40 Years After First Earth Day – Looking at where we need to be internationally on global warming in another 40 years
Posted April 22, 2010 in Solving Global Warming
Today celebrates the 40th Anniversary of Earth Day and later this week there will be a rally in the U.S. on global warming pollution to try to push the U.S. Senate over the finish line in passing a comprehensive climate and energy bill this year. And while Earth Day started in the U.S. it is now celebrated in 190 countries and by over a billion people. And no issue is more compelling for the 6.8 billion people on the planet than addressing global warming – an issue that confronts every aspect of the future of the planet and the people that live on it.
As my colleague pointed out this Earth Day we need a clean energy revolution that creates 2 million jobs, cuts 2 billion tons, and saves 2 trillion dollars in the U.S. And I would add we need a global clean energy and deforestation revolution. We need to take the global steps necessary to put the world on a path to solving global warming. The agreement reached in Copenhagen provided some solid building blocks for that revolution (as I’ve discussed here), but 40 years from now (in 2050) we clearly need much more if we are to address global warming. So where do we need to be 40 years from this historic Earth Day?
Here is one example of a 2050 world where we are on a path to holding global temperatures to less than 2°C (3.6 °F) – a goal affirmed by over 117 countries in the Copenhagen Accord. In 2050 global emissions would need to be somewhere around the green and purple lines.
This implies at least the following:
All major developed countries, including the US, need to have cut their emissions by at least 80%. That means that the US will need to have passed a comprehensive climate and energy bill like the one passed by the House of Representatives (as my colleague discussed here). And this legislation will need to have stood the test of time and be implemented effectively to meet these objectives without loopholes. Europe will have had to meet its 20-30% cut in emissions from 1990 levels target in 2020 and put in place subsequent measures for the period beyond 2020. Russia, Canada, Australia, Japan, and so on will have to put in place real policies in their domestic law to meet the commitment that they made at the G8 meeting last year to cut emissions to 80% by 2050 (and Canada clearly will have had to stop expanding tar sands way before then). And these countries will need to really meet these emission reduction targets, not just commit/promise to and not take the necessary steps at home to achieve them.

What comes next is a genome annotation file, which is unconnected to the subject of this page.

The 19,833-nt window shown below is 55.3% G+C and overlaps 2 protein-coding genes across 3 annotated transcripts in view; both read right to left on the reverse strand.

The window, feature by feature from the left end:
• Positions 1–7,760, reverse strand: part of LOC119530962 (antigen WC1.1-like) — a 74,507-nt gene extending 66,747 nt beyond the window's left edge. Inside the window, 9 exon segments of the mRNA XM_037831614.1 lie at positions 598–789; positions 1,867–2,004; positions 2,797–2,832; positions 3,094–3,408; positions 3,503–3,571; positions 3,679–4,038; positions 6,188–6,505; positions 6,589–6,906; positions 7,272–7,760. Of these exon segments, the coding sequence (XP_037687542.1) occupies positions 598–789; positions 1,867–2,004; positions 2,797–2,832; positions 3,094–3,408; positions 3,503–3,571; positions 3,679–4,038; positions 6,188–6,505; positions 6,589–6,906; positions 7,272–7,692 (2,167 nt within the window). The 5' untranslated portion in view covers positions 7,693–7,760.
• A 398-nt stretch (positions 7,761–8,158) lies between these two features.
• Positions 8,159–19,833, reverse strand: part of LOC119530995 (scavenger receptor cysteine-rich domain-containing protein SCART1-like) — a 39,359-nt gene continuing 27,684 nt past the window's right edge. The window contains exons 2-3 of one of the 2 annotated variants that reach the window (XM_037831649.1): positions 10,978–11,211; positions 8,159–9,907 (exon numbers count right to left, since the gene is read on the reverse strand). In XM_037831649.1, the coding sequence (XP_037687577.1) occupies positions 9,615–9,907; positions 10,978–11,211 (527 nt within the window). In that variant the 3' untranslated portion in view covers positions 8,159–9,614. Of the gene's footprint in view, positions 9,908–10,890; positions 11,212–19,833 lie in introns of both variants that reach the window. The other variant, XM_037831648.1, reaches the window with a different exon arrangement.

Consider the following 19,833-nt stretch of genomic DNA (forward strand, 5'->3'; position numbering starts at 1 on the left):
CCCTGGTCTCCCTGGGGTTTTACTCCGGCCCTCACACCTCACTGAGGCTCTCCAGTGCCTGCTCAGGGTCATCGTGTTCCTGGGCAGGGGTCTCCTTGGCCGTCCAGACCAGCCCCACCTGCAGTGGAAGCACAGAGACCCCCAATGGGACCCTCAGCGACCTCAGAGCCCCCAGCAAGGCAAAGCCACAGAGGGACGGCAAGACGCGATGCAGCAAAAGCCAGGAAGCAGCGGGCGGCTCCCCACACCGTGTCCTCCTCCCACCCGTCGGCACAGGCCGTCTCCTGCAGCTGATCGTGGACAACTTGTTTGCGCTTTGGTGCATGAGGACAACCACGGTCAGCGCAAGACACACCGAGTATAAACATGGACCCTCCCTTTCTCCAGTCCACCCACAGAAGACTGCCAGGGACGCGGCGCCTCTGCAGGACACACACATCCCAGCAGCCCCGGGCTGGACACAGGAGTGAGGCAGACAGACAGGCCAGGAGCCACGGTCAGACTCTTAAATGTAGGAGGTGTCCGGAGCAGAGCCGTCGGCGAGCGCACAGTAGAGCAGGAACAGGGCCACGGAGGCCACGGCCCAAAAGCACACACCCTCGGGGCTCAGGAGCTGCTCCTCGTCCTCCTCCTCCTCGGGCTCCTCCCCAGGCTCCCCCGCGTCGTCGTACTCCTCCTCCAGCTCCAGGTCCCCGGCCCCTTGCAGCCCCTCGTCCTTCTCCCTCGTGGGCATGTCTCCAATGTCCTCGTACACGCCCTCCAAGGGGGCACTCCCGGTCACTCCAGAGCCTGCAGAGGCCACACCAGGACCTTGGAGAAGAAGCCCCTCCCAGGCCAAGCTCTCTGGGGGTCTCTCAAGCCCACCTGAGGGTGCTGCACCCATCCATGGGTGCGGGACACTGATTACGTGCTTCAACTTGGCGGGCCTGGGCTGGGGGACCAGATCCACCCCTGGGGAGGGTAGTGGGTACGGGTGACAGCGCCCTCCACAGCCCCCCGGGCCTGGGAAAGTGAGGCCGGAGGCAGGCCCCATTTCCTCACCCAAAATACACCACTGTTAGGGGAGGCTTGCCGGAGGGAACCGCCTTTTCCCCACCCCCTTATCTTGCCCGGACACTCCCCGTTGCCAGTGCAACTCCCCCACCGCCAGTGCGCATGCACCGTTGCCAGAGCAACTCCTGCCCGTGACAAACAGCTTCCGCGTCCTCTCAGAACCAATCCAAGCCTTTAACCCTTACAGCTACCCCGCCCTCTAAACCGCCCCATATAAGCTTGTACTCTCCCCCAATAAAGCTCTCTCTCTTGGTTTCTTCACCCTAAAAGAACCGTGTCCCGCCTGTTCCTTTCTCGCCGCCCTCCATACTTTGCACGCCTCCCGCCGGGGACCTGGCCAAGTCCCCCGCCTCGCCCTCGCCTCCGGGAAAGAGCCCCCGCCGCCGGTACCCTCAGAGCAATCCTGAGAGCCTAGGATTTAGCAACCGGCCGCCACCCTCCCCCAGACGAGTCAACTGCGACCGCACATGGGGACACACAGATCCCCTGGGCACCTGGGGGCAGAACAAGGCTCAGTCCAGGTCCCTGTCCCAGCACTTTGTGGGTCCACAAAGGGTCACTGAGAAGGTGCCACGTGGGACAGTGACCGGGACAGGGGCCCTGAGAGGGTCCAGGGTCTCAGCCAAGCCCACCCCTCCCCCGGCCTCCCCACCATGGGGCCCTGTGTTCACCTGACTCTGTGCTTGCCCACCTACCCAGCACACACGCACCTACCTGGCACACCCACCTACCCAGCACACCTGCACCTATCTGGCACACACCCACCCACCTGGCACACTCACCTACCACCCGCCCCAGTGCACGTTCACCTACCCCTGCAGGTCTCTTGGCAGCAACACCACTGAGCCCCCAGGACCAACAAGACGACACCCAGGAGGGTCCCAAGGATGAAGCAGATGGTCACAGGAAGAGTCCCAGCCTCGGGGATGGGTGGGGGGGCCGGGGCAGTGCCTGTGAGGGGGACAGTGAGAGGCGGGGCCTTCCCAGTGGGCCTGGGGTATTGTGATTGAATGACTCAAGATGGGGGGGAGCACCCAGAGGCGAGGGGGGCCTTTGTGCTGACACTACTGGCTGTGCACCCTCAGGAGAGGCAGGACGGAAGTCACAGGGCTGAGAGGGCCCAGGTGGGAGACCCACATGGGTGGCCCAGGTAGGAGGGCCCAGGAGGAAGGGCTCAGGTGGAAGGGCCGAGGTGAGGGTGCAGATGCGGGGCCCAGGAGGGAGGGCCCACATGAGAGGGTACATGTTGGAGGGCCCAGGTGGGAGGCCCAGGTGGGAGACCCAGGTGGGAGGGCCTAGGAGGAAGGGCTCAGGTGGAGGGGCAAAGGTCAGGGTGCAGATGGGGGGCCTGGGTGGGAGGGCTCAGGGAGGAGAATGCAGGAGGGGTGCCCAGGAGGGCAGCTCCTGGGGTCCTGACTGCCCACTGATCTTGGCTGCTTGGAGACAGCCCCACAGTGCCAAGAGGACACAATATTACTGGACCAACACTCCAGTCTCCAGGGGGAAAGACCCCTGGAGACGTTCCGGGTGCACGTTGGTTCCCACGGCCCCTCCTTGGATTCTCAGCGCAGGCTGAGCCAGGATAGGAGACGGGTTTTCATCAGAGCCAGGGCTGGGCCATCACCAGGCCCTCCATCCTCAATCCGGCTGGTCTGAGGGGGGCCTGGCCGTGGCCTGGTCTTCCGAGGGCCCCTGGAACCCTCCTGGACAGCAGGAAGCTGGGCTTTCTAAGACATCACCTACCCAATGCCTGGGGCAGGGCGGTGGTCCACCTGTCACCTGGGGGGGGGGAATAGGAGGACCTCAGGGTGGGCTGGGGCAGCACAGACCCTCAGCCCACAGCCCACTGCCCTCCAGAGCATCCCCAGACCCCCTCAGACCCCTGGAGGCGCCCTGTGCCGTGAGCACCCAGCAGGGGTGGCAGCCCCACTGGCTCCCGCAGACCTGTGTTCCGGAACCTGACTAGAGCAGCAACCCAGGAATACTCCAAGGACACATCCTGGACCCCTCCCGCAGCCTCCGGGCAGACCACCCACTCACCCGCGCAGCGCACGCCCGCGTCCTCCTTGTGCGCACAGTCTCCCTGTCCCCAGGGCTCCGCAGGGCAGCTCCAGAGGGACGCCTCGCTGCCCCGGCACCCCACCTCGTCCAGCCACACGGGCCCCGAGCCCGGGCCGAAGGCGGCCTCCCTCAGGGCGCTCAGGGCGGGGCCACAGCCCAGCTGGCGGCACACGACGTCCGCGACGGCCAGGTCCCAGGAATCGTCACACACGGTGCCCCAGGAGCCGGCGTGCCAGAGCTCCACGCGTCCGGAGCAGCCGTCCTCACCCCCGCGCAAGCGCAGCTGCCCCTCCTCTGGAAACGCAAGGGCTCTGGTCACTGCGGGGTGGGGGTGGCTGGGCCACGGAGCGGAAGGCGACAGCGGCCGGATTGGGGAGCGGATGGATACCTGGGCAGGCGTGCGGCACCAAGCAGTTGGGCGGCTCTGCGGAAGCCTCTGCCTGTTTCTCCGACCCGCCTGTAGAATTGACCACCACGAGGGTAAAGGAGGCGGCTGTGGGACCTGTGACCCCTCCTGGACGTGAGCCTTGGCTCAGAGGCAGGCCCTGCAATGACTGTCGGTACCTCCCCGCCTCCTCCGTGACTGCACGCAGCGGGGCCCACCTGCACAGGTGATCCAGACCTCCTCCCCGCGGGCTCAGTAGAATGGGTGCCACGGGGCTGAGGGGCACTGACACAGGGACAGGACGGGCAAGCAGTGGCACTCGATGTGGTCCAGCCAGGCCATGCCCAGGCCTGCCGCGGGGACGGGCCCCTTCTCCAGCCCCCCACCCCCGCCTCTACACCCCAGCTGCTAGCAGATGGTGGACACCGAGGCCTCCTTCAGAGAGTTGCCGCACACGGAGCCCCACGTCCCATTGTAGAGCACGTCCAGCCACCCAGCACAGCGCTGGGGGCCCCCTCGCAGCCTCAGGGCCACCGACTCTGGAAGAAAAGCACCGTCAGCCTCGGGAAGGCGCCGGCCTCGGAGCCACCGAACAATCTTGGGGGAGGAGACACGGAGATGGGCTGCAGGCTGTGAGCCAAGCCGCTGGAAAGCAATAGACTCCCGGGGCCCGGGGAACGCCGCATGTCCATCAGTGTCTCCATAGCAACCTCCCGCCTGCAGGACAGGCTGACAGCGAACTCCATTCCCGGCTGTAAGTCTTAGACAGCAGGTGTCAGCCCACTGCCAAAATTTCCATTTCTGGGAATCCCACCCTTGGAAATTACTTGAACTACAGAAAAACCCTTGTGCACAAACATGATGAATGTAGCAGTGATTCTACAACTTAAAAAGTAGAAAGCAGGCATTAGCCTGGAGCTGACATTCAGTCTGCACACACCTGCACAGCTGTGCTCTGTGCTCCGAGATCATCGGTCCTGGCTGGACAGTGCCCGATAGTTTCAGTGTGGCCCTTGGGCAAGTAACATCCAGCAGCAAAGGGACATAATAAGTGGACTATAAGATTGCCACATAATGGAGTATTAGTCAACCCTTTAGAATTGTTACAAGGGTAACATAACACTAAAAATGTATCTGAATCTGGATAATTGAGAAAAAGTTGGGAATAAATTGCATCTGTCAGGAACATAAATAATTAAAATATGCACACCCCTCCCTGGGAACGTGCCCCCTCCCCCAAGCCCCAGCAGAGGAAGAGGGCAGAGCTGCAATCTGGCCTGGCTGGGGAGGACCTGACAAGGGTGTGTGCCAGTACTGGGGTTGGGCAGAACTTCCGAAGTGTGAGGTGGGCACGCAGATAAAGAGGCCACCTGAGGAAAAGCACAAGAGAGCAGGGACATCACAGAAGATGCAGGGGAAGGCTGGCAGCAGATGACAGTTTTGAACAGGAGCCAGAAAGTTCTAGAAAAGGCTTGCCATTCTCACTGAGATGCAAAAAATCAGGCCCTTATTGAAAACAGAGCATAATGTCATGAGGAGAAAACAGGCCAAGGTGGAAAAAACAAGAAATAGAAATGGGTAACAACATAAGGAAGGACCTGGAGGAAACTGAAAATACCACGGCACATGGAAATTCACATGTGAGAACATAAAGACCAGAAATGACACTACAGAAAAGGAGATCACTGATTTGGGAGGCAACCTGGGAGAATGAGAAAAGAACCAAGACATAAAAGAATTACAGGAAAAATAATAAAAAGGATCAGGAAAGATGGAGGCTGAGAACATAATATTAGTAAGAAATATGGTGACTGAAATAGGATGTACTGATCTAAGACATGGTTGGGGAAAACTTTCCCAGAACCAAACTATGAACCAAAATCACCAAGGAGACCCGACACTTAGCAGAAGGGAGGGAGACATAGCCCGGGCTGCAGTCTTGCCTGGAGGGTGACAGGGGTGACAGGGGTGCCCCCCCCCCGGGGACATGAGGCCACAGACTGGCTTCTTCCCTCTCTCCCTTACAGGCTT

Major emerging and developing countries need to have embarked on a clean energy revolution while pulling billions of people out of poverty. Much of the growth in emissions will occur in major emerging economies (e.g., China, India, Brazil, Indonesia) and much of the infrastructure that will drive that emissions growth is occurring as we speak or will occur in the very near future. So these countries will need to pull billions of people out of poverty (1.4 billion people live on less than $1.25 per day) while simultaneously avoiding the global warming emitting development path that the developed countries followed. Critical to this transition will be the efforts by countries like China and India which are embarking on this transition at a rapid pace and have made strides towards this clean energy revolution (as I discussed here and my colleagues have discussed here and here).
Deforestation emissions need to be effectively reduced to zero. Every second an area of rainforest the size of two football fields is lost to deforestation. That is forest that won’t come back and the annual emissions associated with its loss is equivalent to the emissions of all the cars, trucks, buses, planes, trains, and boats in the world. So every second that we don’t stem the loss of tropical forests, we are making our effort to solve global warming that much harder. Luckily the world has recognized the importance of addressing this challenge and is finally focused on mobilizing the resources and political will to finally tackle it (as I discussed here). But a big question mark remains in what the U.S. will do as the fate of key deforestation reduction provisions in the Senate climate bill is uncertain (as I discussed here). Key countries like Brazil seem poised to show that it will be possible to dramatically decrease the loss of their forests by 2020 (as I discussed here) so there is hope on the horizon.
My colleagues have pointed out the many environmental and health gains we have made in the U.S. during the past 40 years. I wasn’t around for the first Earth Day, but have lived through a number of these successes and have benefited greatly. I have 2 small children and so I often think about what things will be like for them in the future. 40 years from now will we have addressed the most critical environmental, economic, and security issue facing the world—global warming? I sure hope so as I would like to be able celebrate with them 40 years from now on the success of the international community to address global warming.